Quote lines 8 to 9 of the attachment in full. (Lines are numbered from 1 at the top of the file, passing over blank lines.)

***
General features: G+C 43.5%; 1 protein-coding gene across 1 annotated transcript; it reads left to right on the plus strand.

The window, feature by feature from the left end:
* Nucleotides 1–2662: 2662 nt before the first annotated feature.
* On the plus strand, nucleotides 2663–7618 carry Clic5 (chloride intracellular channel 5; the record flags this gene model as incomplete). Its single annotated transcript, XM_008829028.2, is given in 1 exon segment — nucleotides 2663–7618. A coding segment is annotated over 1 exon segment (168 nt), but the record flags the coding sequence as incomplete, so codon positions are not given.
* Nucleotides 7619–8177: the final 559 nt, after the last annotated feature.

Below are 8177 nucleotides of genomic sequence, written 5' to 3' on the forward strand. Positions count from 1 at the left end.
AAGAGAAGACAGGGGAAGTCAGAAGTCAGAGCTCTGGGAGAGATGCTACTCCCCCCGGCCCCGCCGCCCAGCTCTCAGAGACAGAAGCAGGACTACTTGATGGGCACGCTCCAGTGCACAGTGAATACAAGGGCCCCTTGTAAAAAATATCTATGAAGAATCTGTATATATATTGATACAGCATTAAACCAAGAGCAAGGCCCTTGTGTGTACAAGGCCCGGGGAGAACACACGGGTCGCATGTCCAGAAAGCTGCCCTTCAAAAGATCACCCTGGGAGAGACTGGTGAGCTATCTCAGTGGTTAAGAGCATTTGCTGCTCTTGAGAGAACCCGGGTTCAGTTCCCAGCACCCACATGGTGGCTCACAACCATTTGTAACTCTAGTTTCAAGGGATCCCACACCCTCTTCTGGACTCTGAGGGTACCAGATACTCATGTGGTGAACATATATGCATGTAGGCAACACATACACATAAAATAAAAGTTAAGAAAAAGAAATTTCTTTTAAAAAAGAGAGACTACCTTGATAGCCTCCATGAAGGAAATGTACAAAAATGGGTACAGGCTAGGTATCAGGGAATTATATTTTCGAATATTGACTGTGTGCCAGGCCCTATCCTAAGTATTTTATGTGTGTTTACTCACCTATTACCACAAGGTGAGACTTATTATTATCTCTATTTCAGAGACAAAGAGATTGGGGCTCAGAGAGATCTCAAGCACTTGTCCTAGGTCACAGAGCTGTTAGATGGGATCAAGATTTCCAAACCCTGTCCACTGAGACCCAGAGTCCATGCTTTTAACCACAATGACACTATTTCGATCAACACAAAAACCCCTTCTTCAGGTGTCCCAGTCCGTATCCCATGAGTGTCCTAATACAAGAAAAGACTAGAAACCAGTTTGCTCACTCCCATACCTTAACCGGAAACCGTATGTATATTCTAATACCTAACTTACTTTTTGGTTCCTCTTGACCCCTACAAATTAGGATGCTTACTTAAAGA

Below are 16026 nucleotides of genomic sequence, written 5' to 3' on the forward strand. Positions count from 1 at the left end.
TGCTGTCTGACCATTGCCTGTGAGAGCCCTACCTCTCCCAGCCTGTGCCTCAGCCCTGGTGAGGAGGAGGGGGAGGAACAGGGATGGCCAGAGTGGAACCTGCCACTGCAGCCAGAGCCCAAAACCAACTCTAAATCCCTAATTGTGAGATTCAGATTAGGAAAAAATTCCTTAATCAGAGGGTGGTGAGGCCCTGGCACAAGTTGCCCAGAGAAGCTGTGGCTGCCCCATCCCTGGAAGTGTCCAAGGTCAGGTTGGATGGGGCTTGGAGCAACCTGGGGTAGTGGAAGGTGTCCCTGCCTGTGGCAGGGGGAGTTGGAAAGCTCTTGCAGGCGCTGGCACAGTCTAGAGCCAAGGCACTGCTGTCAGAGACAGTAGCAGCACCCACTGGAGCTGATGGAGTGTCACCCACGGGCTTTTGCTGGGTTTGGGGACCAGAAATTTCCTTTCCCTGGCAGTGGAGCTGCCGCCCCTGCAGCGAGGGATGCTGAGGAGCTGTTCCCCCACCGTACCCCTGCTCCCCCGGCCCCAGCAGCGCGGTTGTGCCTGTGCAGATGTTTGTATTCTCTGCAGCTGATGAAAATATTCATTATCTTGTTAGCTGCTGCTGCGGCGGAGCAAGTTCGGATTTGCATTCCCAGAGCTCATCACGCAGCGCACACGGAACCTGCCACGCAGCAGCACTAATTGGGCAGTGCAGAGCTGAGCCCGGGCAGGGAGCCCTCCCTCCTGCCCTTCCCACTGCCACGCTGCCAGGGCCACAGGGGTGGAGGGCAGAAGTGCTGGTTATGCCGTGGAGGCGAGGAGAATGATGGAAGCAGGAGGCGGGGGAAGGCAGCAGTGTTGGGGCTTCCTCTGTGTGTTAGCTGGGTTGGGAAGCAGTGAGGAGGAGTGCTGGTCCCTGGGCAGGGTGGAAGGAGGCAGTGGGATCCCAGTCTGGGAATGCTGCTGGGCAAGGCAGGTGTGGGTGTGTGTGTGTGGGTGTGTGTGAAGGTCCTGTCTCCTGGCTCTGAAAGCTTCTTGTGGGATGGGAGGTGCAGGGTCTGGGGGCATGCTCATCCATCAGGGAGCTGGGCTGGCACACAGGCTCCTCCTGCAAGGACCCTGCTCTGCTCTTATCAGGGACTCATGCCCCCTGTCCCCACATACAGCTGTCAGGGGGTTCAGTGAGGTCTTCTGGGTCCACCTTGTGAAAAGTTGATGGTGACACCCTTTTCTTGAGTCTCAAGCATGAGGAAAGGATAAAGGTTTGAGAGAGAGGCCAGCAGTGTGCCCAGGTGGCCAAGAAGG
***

Below are 16026 nucleotides of genomic sequence, written 5' to 3' on the forward strand. Positions count from 1 at the left end.
TGCTGTCTGACCATTGCCTGTGAGAGCCCTACCTCTCCCAGCCTGTGCCTCAGCCCTGGTGAGGAGGAGGGGGAGGAACAGGGATGGCCAGAGTGGAACCTGCCACTGCAGCCAGAGCCCAAAACCAACTCTAAATCCCTAATTGTGAGATTCAGATTAGGAAAAAATTCCTTAATCAGAGGGTGGTGAGGCCCTGGCACAAGTTGCCCAGAGAAGCTGTGGCTGCCCCATCCCTGGAAGTGTCCAAGGTCAGGTTGGATGGGGCTTGGAGCAACCTGGGGTAGTGGAAGGTGTCCCTGCCTGTGGCAGGGGGAGTTGGAAAGCTCTTGCAGGCGCTGGCACAGTCTAGAGCCAAGGCACTGCTGTCAGAGACAGTAGCAGCACCCACTGGAGCTGATGGAGTGTCACCCACGGGCTTTTGCTGGGTTTGGGGACCAGAAATTTCCTTTCCCTGGCAGTGGAGCTGCCGCCCCTGCAGCGAGGGATGCTGAGGAGCTGTTCCCCCACCGTACCCCTGCTCCCCCGGCCCCAGCAGCGCGGTTGTGCCTGTGCAGATGTTTGTATTCTCTGCAGCTGATGAAAATATTCATTATCTTGTTAGCTGCTGCTGCGGCGGAGCAAGTTCGGATTTGCATTCCCAGAGCTCATCACGCAGCGCACACGGAACCTGCCACGCAGCAGCACTAATTGGGCAGTGCAGAGCTGAGCCCGGGCAGGGAGCCCTCCCTCCTGCCCTTCCCACTGCCACGCTGCCAGGGCCACAGGGGTGGAGGGCAGAAGTGCTGGTTATGCCGTGGAGGCGAGGAGAATGATGGAAGCAGGAGGCGGGGGAAGGCAGCAGTGTTGGGGCTTCCTCTGTGTGTTAGCTGGGTTGGGAAGCAGTGAGGAGGAGTGCTGGTCCCTGGGCAGGGTGGAAGGAGGCAGTGGGATCCCAGTCTGGGAATGCTGCTGGGCAAGGCAGGTGTGGGTGTGTGTGTGTGGGTGTGTGTGAAGGTCCTGTCTCCTGGCTCTGAAAGCTTCTTGTGGGATGGGAGGTGCAGGGTCTGGGGGCATGCTCATCCATCAGGGAGCTGGGCTGGCACACAGGCTCCTCCTGCAAGGACCCTGCTCTGCTCTTATCAGGGACTCATGCCCCCTGTCCCCACATACAGCTGTCAGGGGGTTCAGTGAGGTCTTCTGGGTCCACCTTGTGAAAAGTTGATGGTGACACCCTTTTCTTGAGTCTCAAGCATGAGGAAAGGATAAAGGTTTGAGAGAGAGGCCAGCAGTGTGCCCAGGTGGCCAAGAAGG